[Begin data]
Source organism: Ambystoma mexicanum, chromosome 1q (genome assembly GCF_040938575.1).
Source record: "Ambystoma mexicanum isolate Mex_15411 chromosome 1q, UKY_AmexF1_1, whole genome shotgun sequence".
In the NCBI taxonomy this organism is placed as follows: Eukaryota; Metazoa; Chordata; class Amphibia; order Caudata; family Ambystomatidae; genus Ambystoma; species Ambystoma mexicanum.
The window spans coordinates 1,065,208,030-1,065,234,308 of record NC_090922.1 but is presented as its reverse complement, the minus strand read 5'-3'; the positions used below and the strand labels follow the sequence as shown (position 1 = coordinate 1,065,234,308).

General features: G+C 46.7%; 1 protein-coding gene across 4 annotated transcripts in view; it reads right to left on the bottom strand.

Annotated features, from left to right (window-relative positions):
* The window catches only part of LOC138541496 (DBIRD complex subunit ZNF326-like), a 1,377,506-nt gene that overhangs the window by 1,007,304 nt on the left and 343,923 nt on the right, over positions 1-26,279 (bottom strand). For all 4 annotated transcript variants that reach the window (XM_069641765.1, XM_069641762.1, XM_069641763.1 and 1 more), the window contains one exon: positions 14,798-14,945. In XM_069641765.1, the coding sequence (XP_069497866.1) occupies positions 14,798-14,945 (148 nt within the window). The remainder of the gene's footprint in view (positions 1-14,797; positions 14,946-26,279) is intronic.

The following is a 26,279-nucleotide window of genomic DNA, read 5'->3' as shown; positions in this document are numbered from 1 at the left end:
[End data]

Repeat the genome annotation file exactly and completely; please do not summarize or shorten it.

Source organism: Ambystoma mexicanum, chromosome 1q (genome assembly GCF_040938575.1).
Source record: "Ambystoma mexicanum isolate Mex_15411 chromosome 1q, UKY_AmexF1_1, whole genome shotgun sequence".
In the NCBI taxonomy this organism is placed as follows: Eukaryota; Metazoa; Chordata; class Amphibia; order Caudata; family Ambystomatidae; genus Ambystoma; species Ambystoma mexicanum.
The window spans coordinates 1,065,208,030-1,065,234,308 of record NC_090922.1 but is presented as its reverse complement, the minus strand read 5'-3'; the positions used below and the strand labels follow the sequence as shown (position 1 = coordinate 1,065,234,308).

General features: G+C 46.7%; 1 protein-coding gene across 4 annotated transcripts in view; it reads right to left on the bottom strand.

Annotated features, from left to right (window-relative positions):
* The window catches only part of LOC138541496 (DBIRD complex subunit ZNF326-like), a 1,377,506-nt gene that overhangs the window by 1,007,304 nt on the left and 343,923 nt on the right, over positions 1-26,279 (bottom strand). For all 4 annotated transcript variants that reach the window (XM_069641765.1, XM_069641762.1, XM_069641763.1 and 1 more), the window contains one exon: positions 14,798-14,945. In XM_069641765.1, the coding sequence (XP_069497866.1) occupies positions 14,798-14,945 (148 nt within the window). The remainder of the gene's footprint in view (positions 1-14,797; positions 14,946-26,279) is intronic.

The following is a 26,279-nucleotide window of genomic DNA, read 5'->3' as shown; positions in this document are numbered from 1 at the left end: